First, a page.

Beyond Weatherizing: Environmentally Friendly Homes

June 9th, 2011

Judging from the number of alumni who contacted Crossroads about living in, or building for others, “green” houses, the majority of graduates from EMU by 2021 will end up living in homes that consume dramatically less energy than their parents’ and grandparents’ homes, while being built with materials from one’s local area that pose few hazards to health. Here are a half-dozen alumni who are leading the way to green buildings.

Alex Ivanitsky and A. Neal Lewis

Alex Ivanitsky ’02 and A. Neal Lewis, class of ’01, former EMU basketball teammates, own Sustainable Solutions of Virginia. They were the general contractors for this three-unit townhouse building, which includes passive solar design, solar water heaters and other green features.

Alex Ivanitsky ’02 and A. Neal Lewis, class of ’01, started a construction company in Harrisonburg, Virginia, soon after their college years. A few years later, after Lewis took coursework in sustainable design at EMU, the pair renamed the company Sustainable Solutions of Virginia and refocused their business on sustainable construction practices. Both have since received further training in solar hot water system installation, energy auditing and home weatherization. Their company now partners with Energy Star, EarthCraft House and the US Green Building Council. This spring, Sustainable Solutions is installing Harrisonburg’s first multi-family residential solar water heating system as part of a project to decrease energy costs for low-income housing.

Aaron Yoder ’01 owns A M Yoder & Co., a Harrisonburg home construction and remodeling company that uses the EarthCraft House program. Compared to conventional building, EarthCraft House projects generate less waste during construction, require less energy for climate control and demand less ongoing maintenance. A M Yoder & Co. applies these techniques to a wide variety of houses. The company can build a Habitat for Humanity home that uses 40 percent less energy, and an 8,000-square-foot luxury home that is far less resource-intensive than a conventionally built mansion.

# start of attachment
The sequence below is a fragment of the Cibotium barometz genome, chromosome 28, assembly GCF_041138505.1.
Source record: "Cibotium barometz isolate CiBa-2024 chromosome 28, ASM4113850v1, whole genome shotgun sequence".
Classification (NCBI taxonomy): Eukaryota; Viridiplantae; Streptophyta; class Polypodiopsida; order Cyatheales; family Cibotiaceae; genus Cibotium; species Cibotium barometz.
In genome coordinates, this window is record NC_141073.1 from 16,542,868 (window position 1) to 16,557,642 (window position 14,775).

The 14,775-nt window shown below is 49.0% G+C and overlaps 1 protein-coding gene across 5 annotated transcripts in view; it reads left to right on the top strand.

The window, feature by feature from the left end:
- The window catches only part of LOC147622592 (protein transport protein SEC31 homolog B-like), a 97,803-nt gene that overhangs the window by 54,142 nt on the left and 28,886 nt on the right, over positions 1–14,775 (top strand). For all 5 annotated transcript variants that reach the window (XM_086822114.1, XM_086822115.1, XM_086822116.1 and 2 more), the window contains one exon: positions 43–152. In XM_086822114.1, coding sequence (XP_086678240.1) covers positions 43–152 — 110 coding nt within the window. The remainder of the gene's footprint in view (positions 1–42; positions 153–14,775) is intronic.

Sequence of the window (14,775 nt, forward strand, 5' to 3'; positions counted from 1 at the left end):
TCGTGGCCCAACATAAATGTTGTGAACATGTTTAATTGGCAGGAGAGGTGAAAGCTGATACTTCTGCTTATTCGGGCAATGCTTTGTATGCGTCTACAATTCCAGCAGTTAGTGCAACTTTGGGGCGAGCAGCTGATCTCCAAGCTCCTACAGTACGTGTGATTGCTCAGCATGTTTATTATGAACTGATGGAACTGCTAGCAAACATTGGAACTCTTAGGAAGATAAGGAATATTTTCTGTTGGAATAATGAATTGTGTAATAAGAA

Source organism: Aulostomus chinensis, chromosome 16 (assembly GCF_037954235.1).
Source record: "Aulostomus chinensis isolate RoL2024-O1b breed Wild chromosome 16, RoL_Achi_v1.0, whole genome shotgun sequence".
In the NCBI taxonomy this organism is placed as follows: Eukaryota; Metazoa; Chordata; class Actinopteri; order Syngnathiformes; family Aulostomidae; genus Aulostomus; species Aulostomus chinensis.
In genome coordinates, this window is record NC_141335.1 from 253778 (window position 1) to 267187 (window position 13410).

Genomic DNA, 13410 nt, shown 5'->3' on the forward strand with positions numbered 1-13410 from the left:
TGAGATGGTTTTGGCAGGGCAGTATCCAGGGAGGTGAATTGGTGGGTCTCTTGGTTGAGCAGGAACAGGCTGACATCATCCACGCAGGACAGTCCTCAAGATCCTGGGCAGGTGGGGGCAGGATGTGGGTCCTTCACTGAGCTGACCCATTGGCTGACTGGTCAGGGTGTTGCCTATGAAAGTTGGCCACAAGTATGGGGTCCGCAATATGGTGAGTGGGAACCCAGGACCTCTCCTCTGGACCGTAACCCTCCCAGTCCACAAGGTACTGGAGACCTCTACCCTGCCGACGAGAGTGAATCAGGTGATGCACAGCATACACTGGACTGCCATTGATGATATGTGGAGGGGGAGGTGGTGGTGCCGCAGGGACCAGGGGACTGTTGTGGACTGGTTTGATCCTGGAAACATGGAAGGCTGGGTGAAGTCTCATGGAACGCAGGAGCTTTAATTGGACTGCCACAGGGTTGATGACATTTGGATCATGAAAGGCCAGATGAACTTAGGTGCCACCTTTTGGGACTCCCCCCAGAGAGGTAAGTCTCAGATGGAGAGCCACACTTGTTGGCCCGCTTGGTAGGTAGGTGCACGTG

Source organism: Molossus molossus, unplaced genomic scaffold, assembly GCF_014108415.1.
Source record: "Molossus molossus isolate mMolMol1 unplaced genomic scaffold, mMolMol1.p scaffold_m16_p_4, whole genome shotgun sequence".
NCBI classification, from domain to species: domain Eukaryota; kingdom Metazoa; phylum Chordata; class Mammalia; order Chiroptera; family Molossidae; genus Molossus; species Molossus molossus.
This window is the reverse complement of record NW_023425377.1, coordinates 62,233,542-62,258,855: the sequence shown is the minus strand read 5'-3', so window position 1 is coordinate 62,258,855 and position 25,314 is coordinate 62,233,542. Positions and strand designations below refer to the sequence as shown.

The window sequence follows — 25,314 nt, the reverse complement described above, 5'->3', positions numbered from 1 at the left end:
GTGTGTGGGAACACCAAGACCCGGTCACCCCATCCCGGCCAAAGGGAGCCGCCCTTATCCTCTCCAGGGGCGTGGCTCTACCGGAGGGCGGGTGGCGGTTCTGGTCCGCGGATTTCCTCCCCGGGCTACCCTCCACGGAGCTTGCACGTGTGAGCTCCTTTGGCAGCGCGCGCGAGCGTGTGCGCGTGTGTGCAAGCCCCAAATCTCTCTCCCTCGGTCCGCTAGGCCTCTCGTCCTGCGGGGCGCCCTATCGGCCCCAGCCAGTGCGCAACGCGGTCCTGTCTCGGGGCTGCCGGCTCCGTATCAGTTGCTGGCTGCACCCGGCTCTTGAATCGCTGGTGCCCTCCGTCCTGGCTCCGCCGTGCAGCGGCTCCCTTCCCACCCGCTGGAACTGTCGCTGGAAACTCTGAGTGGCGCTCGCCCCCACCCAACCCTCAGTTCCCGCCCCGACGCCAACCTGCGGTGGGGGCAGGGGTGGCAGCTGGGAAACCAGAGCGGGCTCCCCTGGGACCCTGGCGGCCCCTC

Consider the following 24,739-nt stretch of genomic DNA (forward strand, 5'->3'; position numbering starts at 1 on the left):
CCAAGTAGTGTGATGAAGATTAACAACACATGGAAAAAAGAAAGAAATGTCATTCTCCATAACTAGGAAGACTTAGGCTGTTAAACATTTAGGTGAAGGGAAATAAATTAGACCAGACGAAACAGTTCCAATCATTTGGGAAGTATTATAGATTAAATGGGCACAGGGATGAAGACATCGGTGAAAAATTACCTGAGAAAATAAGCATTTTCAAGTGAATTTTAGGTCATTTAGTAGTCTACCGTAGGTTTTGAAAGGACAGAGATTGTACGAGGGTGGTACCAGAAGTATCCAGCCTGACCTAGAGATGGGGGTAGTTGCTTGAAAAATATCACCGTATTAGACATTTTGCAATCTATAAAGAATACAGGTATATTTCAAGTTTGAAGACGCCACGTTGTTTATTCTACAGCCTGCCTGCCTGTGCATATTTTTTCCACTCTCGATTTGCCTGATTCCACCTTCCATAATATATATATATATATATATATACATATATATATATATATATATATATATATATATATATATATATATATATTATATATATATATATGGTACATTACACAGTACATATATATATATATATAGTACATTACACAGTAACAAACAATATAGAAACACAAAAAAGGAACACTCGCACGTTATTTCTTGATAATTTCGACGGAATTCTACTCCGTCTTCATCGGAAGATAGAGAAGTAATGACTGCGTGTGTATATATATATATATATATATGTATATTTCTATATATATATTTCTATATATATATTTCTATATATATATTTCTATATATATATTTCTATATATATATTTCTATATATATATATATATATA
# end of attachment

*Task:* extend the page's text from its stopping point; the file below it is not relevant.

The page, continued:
Benjamin Meredith ’92 is owner and president of Building Knowledge: Professional Inspection Services (Harrisonburg), which conducts home and small business energy audits to identify the best ways to reduce energy consumption. It also provides third-party verification for homes built to Energy Star or EarthCraft green building standards. Meredith uses construction expertise and specialized equipment – duct blasters, infrared cameras – to understand and improve a building’s energy usage. “Residential buildings consume approximately 22 percent of the energy consumed in the United States,” he says. “It is my job to help people figure out how they can reduce their energy consumption footprint.”

Bradley Yoder

Pictured on the job in Raleigh, North Carolina, Bradley Yoder ’02 works as a project adviser for Build Sense, a green design and construction company. The Raleigh project pictured here will earn a Gold certification, as defined by the National Green Building Standard.

Bradley Yoder ’02 is project adviser for Build Sense, based in Durham, North Carolina. It builds all its new homes to the National Green Building Standard of the National Association of Home Builders. Smart and efficient homes, Yoder says, are a key part of living well-balanced lives: “If you’re careful about building [people’s] homes responsibly, efficiently and healthily, [they] are better equipped to do what they want with their lives.” One of Bradley’s colleagues, John Price, class of ’76, is the “build lead” at Build Sense, overseeing several of the company’s construction crews. Through another company, Carolina X Wall, Yoder also sells insulating concrete forms, an efficient and eco-friendly building material.

In Fulks Run, Virginia, Heather Bauman ’04 and Justin Thomas Yoder, class of ’03, live in a passive solar house, with supplementary heat from a masonry stove. It has a lightcolored metal roof to ward off summer heat. Built by Justin and his father, Kenton E. Yoder, the house stays comfortable during summers without air conditioning, says Heather.